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Time to Update that Silverlight Application

March 30, 2018 - Josh Eastburn

1 Comment

A decade ago, Silverlight was king and I loved every minute of it. XAML provided precise and flexible layout, the Silverlight plugin alleviated most browser compatibility issues, MVVM and data binding allowed you to reduce coupling, and WCF RIA Services made it easy to rapidly build data services with corresponding client-side models.

But as HTML tooling improved and browser plugins fell out of favor, Microsoft made the decision to sunset Silverlight and end its mainstream support window in October 2021. Even with time left on the support clock, the only remaining browser that runs Silverlight without browser modifications is Internet Explorer.

It is time to move on, and fortunately, there are a wealth of modern development platforms to choose from. Although unlike other deprecated development platforms, Silverlight doesn’t leave many options to salvage all of your existing code, but we’ll identify some ways to make a migration less painful.

Modern Web

At Trailhead, we have worked with many clients to help them migrate their application from Silverlight, and the most common choice is to develop the application with modern web platforms: Angular or React, often paired with Telerik Kendo UI and built with corresponding REST APIs, typically built with ASP.NET or ASP.NET Core. This still gives you a feature-rich user experience with the added benefit of responsive design that can support tablets or mobile phones–something Silverlight was never able to fully offer.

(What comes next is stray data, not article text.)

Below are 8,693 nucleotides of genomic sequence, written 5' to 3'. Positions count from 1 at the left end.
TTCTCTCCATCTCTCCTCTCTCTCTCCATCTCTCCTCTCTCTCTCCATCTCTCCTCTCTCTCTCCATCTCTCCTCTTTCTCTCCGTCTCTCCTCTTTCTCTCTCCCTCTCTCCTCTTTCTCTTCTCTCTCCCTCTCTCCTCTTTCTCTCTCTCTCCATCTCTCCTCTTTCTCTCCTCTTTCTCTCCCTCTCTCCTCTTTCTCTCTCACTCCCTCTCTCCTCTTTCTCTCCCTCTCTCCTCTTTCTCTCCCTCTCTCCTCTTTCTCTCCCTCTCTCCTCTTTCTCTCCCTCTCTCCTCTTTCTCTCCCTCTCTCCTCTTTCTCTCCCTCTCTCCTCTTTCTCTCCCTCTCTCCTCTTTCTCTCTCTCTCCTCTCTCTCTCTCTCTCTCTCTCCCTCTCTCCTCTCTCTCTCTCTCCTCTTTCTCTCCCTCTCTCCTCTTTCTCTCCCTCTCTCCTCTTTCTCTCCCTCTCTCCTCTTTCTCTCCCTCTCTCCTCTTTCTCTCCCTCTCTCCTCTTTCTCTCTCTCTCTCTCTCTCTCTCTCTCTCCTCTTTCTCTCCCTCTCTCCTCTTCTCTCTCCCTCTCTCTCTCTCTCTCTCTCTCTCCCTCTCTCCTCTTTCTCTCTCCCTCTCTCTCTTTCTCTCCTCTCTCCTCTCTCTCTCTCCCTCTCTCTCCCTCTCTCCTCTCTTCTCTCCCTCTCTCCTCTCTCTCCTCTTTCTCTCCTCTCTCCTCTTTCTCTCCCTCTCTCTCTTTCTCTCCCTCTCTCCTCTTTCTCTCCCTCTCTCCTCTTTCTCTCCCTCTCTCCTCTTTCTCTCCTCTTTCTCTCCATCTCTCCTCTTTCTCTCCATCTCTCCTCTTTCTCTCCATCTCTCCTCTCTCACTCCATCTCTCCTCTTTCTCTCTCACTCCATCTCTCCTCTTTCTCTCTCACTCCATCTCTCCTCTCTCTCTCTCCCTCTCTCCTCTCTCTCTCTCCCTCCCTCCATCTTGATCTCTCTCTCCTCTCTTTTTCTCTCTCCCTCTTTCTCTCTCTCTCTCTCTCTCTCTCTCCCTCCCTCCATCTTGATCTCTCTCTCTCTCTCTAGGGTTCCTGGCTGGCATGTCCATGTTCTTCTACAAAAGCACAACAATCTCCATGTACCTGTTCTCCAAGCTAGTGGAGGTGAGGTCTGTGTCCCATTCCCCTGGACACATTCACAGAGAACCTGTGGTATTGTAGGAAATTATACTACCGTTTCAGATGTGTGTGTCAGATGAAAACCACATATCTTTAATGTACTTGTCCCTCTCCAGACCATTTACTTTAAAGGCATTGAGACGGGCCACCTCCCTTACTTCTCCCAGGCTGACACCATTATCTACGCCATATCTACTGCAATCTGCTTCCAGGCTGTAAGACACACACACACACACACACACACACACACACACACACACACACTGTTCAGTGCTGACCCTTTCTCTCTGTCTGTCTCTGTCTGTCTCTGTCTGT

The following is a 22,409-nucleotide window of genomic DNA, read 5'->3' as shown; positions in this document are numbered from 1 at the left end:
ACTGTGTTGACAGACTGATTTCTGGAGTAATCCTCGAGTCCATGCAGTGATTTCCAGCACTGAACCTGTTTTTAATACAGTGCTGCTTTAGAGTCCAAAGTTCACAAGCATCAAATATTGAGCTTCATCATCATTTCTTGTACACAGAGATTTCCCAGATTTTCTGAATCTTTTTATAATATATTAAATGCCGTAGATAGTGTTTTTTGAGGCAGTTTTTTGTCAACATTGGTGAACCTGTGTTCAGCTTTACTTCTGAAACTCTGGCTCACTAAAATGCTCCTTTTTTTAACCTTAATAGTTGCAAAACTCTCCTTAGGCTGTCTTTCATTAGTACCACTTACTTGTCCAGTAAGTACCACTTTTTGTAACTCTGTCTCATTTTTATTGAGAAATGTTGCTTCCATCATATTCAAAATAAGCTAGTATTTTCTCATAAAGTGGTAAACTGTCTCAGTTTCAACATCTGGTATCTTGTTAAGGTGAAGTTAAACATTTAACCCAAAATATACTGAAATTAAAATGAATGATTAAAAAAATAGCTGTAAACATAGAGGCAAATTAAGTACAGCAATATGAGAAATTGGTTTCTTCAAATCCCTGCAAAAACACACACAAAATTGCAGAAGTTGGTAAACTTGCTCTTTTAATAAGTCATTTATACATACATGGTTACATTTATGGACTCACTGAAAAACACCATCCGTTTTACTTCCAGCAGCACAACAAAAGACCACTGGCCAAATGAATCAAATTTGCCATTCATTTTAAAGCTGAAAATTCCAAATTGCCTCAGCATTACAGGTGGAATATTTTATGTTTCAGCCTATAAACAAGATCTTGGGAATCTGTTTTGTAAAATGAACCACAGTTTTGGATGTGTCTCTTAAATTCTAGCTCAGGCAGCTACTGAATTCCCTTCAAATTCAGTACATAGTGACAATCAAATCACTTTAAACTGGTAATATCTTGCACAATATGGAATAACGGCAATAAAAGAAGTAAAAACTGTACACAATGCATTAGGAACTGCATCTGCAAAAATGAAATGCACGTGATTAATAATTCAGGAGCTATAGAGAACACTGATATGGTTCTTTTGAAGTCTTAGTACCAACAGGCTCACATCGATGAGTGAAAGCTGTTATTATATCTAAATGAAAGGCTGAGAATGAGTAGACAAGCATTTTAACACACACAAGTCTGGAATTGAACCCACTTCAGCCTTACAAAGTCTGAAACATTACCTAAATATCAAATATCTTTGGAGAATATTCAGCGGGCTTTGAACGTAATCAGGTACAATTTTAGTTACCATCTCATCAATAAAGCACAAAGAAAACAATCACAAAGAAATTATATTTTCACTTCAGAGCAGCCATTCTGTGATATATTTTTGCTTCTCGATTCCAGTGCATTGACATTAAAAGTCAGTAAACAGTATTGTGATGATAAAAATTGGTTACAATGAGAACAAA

Even with this approach, it doesn’t require you to throw away all layers of your Silverlight application. There are various approaches to upfitting your data services to support web applications so you can retain a good portion of your back-end logic while you replace the front-end with a modern web application. If you want to update your back-end services to the latest technologies, such as ASP.NET Core, this could be done all at once, or in phases if time and budget don’t allow for a full rewrite before the Silverlight end-of-life.

Xamarin Mobile

For others, even though their application was built as a desktop web application with Silverlight, it was really best suited as a mobile application. In these cases, we often build a cross-platform mobile application (iOS, Android, Windows) using Xamarin Native or Xamarin Forms along with Telerik UI for Xamarin. Again, you have the capability to upfit your existing data services to work with a new mobile application or build a modern data layer that uses your existing database.

Windows – Xamarin or UWP

Some Silverlight apps were really just as well suited to be a Windows application. This choice greatly limits your deployment options when compared to web or cross-platform mobile, but for applications that only need to run on Windows, Xamarin or Universal Windows Platform (UWP) will give your development team a familiar XAML design language with vast improvements from the Silverlight era.